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Rotisserie Pork Loin
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3.64 from 33 votes

Rotisserie Pork Tenderloin

Pork tenderloin on the rotisserie basted in rosemary, dijon mustard and red wine.


  • 1 whole pork tenderloin (both halves)
  • 1/4 cup Dijon mustard
  • 1/4 cup  red wine
  • 2 cloves of garlic, minced
  • 2 teaspoon chopped fresh rosemary
  • 1 teaspoon ground pepper


  • Mix the mustard, wine, garlic, rosemary and pepper.
  • Marinade the pork tenderloin in the sauce for an hour or more, up to 6 hours, in the refrigerator.
  • Using butchers twine, tie the pork tenderloin to the rotisserie skewer securely.  I laid one half on top of several pieces of twine, then put the skewer on top of that, then the other half of the loin on top of that.  Have the fat end of the one half of the loin match of with the skinny end of the other half so you wind up with even thickness all around.  Snug the prongs up to or into the loin to keep it from spinning on the skewer, then tie it down tight with the twine.  (see the picture above to get the idea).  Cut off any loose pieces of twine so it doesn't burn.
  • Prep the grill for the rotisserie, removing grates if you need to. Preheat to high, direct, as initially you will want to sear the meat to a nice golden brown.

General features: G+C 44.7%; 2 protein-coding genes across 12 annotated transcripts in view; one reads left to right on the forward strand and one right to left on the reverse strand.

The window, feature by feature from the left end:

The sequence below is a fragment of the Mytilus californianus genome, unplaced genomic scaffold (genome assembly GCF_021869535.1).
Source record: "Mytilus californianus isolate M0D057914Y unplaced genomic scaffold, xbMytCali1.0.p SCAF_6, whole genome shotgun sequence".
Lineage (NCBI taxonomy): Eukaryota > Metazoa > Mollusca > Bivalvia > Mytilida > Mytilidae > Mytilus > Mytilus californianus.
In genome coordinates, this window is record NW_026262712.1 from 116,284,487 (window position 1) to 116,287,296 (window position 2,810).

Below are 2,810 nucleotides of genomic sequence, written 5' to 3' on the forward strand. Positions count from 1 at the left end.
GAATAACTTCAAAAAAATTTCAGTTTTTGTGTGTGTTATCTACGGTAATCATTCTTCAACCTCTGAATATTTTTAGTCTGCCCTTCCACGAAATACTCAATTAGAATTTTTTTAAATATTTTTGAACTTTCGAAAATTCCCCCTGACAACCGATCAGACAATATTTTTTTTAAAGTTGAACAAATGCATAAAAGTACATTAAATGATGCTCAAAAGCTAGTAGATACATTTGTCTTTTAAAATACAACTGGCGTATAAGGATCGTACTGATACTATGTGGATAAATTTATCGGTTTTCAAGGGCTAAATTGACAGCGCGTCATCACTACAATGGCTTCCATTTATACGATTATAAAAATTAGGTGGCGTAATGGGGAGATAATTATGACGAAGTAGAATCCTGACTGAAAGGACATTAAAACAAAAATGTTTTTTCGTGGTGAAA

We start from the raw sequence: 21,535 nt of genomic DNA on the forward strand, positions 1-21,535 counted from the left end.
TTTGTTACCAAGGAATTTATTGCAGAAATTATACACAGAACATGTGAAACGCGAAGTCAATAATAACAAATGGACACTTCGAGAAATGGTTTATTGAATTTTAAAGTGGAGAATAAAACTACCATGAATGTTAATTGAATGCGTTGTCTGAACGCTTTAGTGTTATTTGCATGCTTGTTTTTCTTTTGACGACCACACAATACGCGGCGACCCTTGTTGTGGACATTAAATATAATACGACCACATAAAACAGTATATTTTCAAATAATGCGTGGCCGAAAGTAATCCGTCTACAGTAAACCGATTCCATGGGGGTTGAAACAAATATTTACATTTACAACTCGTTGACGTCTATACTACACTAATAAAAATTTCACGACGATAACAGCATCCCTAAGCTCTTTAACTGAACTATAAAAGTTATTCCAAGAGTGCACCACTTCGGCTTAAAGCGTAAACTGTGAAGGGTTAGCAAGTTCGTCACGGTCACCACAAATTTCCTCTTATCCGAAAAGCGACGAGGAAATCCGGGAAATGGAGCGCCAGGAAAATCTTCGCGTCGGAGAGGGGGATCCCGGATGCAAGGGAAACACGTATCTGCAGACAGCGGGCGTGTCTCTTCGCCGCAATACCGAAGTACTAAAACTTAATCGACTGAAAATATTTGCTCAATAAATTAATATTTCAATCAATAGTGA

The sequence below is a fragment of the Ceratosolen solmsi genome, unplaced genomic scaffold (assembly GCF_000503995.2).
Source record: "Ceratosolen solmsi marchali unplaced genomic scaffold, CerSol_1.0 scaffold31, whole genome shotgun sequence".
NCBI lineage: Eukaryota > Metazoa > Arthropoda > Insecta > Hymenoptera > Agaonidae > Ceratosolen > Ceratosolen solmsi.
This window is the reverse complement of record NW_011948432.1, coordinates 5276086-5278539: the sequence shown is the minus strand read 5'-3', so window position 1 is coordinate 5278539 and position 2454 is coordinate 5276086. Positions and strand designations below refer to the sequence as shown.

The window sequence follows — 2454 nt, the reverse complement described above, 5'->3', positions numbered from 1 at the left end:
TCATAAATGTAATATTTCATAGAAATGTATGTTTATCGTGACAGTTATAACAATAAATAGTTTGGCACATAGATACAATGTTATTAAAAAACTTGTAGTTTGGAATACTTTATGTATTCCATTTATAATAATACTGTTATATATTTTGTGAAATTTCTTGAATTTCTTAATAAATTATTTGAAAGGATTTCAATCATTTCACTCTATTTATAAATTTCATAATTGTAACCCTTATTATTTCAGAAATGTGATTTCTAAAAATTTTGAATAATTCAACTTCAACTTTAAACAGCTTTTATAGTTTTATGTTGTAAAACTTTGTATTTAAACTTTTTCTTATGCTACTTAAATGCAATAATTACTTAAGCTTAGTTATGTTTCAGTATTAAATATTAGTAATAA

• Put the tied up tenderloin on the rotisserie and start it spinning.  Cook on high, direct heat with lid open for about 5 to 10 minutes until you have a golden brown crust.
  • Reduce the heat and go with a medium high, indirect heat for the remainder of the time, lid closed.
  • Start checking the temperature after 10 minutes, and remove from the grill when it reaches an internal temp of 140.  On my grill it took 14 minutes, but this will vary widely based on your grill and the size of the tenderloin. If your grill runs hot, or it is a small tenderloin, check it before the 10 minute mark just to be sure.  Best to use a good instant read thermometer.
  • After you remove from the grill, be sure to let the roast rest for about 10 minutes.  Cover in foil, then with a towel to keep it from cooling off too much.  This resting period prior to cutting keeps the juices from spilling out when you slice it and will result in a very moist slice of pork.